FSB National Chairman Mike Cherry recently said: “Access to cash is vital to local high streets all over the country. Many small firms are already miles from their nearest free-to-use cash point.....access to cash has already been restricted by thousands of bank branch closures in recent years.”

A strong statement by Mike Cherry but beyond talk, what is really required  is concerted affirmative action from all business trade associations,openly and energetically supporting cash as an alternative to cards. 

The BRC, FSB, Association of Convenience Stores (ACS) and the Petrol Retailers Association (PRA) could unite to thwart the monopolistic ambitions of card schemes. With so many acronyms working together, what chance would the plastic-pushers have?

ACS can make a particularly strong case for the continued relevance of cash, since they recently reported that 76% of UK Convenience Store purchases are still made using cash.

One idea I have for ACS and others trade associations representing retailers is that they could collectively launch a weekly "Cash Wednesday" as a focal point of promoting cash use. Customers could be encouraged to use ATMs and spend cash every Wednesday.  Such a cash "event" has been launched in the United States. Why not try it here?

Some trade associations seem to think that it is not fashionable to support cash. They are clearly forgetting that cash has been around for nearly 3000 years for one main reason: public acceptance. The vast majority of people in the UK still use some cash. Many use rather a lot of it! This is something to celebrate, not play down.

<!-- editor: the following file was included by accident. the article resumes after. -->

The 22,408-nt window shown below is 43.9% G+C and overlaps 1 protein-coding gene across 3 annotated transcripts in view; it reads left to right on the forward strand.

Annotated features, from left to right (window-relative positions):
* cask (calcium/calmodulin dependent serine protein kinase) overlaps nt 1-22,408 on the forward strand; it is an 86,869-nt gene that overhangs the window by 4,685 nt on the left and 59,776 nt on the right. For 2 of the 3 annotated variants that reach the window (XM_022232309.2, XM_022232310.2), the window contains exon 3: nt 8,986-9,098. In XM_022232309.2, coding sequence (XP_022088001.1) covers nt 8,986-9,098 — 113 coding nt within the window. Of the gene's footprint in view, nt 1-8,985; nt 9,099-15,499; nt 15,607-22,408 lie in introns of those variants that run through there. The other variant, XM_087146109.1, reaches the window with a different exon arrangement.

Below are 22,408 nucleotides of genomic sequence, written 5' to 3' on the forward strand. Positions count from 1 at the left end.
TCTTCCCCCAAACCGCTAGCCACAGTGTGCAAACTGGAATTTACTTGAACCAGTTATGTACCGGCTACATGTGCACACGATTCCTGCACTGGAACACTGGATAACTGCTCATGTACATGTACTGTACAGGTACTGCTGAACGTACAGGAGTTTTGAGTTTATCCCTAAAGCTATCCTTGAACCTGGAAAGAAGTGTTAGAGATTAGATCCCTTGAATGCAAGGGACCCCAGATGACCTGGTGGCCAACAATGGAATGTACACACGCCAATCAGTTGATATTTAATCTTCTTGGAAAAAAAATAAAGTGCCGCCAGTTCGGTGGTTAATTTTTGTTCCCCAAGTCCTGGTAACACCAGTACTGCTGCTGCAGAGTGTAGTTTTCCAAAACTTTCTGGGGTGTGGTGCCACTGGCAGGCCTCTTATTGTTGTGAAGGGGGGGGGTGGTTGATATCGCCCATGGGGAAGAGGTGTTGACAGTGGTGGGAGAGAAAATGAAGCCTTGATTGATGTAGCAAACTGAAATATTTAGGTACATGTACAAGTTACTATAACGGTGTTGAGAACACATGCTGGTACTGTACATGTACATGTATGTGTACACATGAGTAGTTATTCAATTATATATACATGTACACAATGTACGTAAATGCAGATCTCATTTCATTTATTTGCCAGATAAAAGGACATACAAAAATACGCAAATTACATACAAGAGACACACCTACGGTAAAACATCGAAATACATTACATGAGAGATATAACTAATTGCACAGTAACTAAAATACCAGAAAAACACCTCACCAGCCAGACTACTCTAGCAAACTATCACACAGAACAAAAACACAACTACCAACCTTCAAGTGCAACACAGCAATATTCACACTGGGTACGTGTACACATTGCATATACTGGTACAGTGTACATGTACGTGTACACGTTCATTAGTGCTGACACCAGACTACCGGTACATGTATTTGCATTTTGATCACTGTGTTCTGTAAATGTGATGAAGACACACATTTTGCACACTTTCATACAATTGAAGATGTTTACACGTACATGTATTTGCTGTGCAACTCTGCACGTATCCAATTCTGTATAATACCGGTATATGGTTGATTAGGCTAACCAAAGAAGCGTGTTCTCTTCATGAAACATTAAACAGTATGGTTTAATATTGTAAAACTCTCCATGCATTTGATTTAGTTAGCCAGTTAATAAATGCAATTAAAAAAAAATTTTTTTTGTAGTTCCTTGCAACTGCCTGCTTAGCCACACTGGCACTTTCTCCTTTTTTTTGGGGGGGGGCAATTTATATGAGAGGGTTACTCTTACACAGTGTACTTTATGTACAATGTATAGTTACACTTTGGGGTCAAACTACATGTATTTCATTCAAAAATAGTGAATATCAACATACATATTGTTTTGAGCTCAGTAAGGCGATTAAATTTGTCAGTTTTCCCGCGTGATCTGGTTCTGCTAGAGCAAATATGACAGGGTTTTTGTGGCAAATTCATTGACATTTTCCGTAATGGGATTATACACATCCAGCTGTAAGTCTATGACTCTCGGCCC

Burger King in New Zealand recently showed the way, at least in terms of not being prepared to accept all the impositions of card schemes. The burger giants told the schemes that they didn't care how fashionable or how much of a fad contactless cards were - they stopped accepting them because the card fees were far too high!

Well done, Burger King!

Speaking of restaurants, Visa have a scheme in the United States where such venues are paid $10,000 to stop accepting cash for payments.

Interesting. Does a one-off payment compensate for high - and, seemingly, inevitably increasing - card fees?

The time has come for business trade associations - and especially those representing retailers - to speak with one, very powerful voice. If they do so, they can score a victory both for their members and for the long-suffering British public.

UK businesses - and especially retail businesses - need cash to remain in use. It saves them money per transaction AND it offers viable permanent competition to cards. 

The public deserve the right to choose how they pay. Cash needs to be conveniently available and usable if that right is to be safeguarded.

Cash, cards, wearables and payment Apps can all have a part to play in Payment Choice for consumers - but cash will not automatically fill that role. Support is required, in the face of concerted efforts by vested interests to remove cash completely from the payment mix.

Cash, if promoted by retailers - and that includes by businesses locating ATMs on their premises - will be around forever!